“It may be better for the family to go to the person’s (although this will depend on the person)”, Gemma revealed to w&h.
It can also be helpful to work to their schedule – but accept that if things change, it’s not the end of the world. The Alzheimer’s Society explained that if, for example, you were planning the big Christmas meal in the evening, but the person with dementia usually eats their biggest meal at midday, it could be helpful to adapt to their timings. Equally, if they don’t want to eat much at midday either, don’t make a big deal out of it.
Put your Christmas decorations up slowly, rather than all at once
Dealing with dementia at Christmas may mean you can’t do things in the same way you always have.
Big changes at Christmas, particularly to the home, can be potentially troubling for a dementia patient. Which is why the Alzheimer’s Society recommend decorating your home a bit at a time, rather than all in one evening – something which will change the appearance of your home fairly drastically.
Gemma told us, “Changes to the environment can be overwhelming, so if you put all the decorations up at once it can be too much for some people with dementia. Putting them up gradually gives the person time to get used to them.”
However, it’s key to take into account the person with dementia – on the other hand, Christmas decorations may be a reassuring, fun way of interacting with family and the festive season. Take your lead from them, and act accordingly.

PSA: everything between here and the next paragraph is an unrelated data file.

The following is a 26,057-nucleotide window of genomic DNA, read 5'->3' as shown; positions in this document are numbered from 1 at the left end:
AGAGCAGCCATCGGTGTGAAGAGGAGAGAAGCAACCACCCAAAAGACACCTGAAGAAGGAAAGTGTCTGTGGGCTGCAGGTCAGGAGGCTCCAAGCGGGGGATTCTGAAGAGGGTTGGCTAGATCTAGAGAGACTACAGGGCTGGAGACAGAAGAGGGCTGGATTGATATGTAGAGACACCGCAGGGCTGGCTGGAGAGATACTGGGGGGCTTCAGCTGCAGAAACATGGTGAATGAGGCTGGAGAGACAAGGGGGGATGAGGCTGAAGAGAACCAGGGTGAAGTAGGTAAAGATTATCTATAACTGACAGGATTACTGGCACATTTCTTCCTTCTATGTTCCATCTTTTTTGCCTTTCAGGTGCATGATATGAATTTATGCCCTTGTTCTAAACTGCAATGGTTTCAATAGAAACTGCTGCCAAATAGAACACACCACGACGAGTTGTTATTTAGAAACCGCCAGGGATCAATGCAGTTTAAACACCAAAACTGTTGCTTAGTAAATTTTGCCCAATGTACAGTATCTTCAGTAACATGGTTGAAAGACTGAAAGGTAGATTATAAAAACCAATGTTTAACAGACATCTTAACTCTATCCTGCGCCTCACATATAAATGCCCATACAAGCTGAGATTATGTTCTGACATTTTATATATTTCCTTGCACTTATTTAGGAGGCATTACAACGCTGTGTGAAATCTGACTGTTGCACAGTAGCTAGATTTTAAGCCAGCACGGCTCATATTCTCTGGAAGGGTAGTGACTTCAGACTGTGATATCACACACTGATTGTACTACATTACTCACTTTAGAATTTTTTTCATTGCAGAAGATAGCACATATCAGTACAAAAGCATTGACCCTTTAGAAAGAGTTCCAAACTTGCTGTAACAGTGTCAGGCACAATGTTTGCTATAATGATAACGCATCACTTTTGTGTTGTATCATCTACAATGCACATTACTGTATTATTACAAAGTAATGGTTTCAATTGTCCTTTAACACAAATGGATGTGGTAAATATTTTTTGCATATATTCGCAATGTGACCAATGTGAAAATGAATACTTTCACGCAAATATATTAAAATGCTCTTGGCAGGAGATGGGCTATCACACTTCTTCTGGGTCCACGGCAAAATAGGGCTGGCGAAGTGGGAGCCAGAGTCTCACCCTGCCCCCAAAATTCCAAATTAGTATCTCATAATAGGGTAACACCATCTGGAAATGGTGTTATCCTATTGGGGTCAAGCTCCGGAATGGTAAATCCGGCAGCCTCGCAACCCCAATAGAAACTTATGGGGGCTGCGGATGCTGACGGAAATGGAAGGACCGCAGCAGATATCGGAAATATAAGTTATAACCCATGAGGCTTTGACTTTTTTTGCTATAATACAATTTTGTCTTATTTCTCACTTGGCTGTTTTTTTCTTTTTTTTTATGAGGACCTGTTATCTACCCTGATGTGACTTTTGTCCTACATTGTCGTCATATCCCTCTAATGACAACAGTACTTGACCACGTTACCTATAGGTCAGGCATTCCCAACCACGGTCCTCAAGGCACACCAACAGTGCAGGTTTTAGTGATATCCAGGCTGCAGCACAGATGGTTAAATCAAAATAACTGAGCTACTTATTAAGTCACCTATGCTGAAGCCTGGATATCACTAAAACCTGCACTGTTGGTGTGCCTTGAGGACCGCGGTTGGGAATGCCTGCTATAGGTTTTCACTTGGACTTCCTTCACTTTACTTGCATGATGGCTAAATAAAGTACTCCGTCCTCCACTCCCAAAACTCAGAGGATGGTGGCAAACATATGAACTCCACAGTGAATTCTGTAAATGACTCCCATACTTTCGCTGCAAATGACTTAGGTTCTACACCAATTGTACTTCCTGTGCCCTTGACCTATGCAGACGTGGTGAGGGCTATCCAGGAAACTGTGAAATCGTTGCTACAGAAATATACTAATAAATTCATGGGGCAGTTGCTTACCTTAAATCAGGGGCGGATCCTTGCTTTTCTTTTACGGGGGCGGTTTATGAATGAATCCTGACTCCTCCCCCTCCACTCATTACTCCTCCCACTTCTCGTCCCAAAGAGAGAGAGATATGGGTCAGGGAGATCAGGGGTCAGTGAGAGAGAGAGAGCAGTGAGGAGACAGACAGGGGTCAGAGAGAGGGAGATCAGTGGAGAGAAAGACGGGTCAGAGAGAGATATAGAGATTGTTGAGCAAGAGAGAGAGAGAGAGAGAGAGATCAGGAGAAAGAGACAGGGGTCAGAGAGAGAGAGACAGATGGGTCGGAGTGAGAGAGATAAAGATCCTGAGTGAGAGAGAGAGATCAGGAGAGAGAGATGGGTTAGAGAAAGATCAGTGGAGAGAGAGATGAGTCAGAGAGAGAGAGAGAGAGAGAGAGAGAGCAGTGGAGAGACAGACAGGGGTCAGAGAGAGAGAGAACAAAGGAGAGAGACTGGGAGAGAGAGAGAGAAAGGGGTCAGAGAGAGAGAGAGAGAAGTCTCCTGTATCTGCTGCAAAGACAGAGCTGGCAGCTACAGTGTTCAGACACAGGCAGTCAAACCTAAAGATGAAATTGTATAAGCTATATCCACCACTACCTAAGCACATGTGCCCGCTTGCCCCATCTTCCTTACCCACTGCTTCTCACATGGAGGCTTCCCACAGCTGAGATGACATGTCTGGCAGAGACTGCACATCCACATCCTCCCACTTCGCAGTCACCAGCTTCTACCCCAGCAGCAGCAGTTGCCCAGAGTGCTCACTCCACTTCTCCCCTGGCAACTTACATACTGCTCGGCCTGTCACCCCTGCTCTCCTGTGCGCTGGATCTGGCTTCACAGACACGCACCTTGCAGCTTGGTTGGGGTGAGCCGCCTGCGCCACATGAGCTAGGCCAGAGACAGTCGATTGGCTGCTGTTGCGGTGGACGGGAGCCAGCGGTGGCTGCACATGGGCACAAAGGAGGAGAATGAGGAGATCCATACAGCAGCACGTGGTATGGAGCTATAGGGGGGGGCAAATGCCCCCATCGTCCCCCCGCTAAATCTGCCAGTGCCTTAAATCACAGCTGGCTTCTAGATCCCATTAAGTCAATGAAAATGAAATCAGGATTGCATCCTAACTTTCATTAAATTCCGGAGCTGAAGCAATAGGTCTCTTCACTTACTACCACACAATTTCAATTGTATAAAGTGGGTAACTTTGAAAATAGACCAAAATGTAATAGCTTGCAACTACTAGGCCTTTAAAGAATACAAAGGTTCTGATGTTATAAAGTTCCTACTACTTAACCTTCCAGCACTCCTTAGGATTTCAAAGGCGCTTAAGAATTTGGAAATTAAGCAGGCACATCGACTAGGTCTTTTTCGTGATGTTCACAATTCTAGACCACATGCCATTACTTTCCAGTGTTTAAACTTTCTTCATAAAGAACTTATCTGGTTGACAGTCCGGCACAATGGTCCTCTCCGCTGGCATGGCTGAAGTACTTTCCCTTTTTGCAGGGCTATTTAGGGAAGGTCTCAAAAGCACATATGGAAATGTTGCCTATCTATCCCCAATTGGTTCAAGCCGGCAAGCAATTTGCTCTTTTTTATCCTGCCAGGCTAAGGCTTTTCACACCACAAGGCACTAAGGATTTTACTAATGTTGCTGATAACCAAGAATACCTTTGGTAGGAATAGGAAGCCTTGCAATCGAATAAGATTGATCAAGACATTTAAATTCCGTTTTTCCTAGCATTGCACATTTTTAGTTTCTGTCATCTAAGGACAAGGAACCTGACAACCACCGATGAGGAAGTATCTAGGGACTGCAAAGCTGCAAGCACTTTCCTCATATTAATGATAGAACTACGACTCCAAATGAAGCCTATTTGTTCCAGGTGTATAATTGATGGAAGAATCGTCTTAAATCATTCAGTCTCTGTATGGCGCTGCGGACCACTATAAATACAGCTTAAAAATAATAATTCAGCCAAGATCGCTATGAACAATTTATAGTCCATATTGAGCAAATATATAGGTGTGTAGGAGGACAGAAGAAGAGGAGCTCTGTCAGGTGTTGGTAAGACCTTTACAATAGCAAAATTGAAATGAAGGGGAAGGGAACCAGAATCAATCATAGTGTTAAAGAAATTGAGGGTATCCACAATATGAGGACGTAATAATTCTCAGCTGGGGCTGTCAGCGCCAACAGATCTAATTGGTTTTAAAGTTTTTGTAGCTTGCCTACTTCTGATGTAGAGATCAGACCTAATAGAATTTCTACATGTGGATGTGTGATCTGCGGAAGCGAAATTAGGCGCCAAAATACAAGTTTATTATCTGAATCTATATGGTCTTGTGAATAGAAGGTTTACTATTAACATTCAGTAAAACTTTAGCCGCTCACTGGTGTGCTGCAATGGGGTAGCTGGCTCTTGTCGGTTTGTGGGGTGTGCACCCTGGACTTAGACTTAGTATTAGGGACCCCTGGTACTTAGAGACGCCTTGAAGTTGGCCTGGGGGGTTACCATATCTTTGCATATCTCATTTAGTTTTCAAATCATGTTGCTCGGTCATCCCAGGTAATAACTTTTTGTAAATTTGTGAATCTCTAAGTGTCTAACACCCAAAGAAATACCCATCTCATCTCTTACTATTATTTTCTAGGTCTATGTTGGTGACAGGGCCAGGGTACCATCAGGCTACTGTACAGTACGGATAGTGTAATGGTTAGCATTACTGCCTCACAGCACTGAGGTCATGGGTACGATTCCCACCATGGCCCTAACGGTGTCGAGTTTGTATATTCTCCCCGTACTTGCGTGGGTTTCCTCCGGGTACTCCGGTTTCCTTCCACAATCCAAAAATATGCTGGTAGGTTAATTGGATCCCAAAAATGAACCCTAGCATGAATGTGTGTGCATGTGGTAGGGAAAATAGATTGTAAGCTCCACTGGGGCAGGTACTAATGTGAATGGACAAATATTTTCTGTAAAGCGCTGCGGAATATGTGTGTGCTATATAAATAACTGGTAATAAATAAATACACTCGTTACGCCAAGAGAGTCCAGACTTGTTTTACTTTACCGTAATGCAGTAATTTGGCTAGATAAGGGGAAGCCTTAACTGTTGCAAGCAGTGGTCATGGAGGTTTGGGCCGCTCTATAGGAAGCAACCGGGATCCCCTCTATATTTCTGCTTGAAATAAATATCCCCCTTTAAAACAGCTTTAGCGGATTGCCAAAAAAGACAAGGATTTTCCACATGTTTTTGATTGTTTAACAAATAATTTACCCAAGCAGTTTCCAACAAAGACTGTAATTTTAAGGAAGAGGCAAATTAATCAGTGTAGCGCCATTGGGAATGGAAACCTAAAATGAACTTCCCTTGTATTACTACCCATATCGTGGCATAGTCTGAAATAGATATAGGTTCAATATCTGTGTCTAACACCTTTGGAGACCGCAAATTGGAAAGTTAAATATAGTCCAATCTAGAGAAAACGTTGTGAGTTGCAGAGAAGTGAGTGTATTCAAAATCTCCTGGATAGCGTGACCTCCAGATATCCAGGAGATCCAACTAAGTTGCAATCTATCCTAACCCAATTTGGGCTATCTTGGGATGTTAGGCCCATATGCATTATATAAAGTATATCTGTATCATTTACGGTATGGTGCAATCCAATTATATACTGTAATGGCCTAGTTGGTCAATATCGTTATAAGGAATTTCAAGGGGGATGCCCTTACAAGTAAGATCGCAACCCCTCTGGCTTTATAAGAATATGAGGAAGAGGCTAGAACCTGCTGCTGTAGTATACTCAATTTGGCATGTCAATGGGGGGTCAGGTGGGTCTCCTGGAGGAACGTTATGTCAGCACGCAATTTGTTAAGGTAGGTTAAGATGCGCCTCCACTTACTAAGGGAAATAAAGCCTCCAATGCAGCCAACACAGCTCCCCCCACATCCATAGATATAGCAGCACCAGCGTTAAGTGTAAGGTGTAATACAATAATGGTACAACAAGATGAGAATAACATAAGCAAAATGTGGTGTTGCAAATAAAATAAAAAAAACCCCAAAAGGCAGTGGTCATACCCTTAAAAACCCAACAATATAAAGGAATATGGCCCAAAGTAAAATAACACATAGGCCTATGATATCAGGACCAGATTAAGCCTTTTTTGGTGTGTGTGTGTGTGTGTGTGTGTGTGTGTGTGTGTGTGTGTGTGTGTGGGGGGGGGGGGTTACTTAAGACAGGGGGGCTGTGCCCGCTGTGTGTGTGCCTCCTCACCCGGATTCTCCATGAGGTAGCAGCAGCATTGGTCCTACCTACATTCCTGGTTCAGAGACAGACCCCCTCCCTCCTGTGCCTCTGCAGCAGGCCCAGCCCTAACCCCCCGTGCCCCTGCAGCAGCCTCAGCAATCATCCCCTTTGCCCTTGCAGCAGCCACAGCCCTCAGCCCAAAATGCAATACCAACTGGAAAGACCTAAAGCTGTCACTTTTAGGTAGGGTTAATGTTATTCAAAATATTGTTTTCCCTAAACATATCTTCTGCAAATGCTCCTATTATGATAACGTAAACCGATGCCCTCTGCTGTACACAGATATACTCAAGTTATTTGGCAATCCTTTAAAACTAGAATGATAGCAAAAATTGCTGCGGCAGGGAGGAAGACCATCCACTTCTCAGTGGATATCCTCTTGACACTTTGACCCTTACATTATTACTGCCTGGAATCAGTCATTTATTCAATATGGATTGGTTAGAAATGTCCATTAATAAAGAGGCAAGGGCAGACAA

Share older, familiar memories of Christmases gone by
Often for those with dementia, older memories are much clearer and easily retrievable than more recent memories.
And Gemma has shared that the experience of sharing those old memories can be overwhelmingly positive for people with dementia, igniting meaningful engagement with loved ones and boosting their wellbeing in general.
Bring out an old family photo album of a past Christmas, or play an old song/album/film they used to love. Entertainment like this can be particularly positive, sparking a feeling of joy within them without the need for explanation.
The Alzheimer’s Society told us, “It’s about using knowledge of the person to engage with them and use things they enjoy or have meaning for them.
“Reminiscence can improve quality of life, communication, cognition and mood in some people with dementia. However, it needs to be tailored to the individual and based on what they like/enjoy.”
But, Gemma warns, be mindful of the fact that “some memories may be distressing” for your loved one with dementia. Everyone with dementia is different, and it’s important to be mindful that certain things or people may trigger negative emotions.
Create a quiet room
Christmas, with the songs, food, TV, people and presents, can be a lot to handle, at the best of times. As such, it can be especially tough for people with dementia.
The Alzheimer’s Society has said that creating a ‘quiet room’ can be really helpful – a place where they can retreat to if things get too much. Allow them to decide when they might like to go there, or when they might like to join in again – let it be a safe haven for them.
Help Alzheimer’s Society continue to provide vital support to people affected by dementia this Christmas, and all year-round by donating at alzheimers.org.uk/christmas-gift.
Alzheimer’s Society’s Dementia Helpline and Dementia Talking Point online community are there to help at what can often be a difficult and lonely time for people affected by dementia.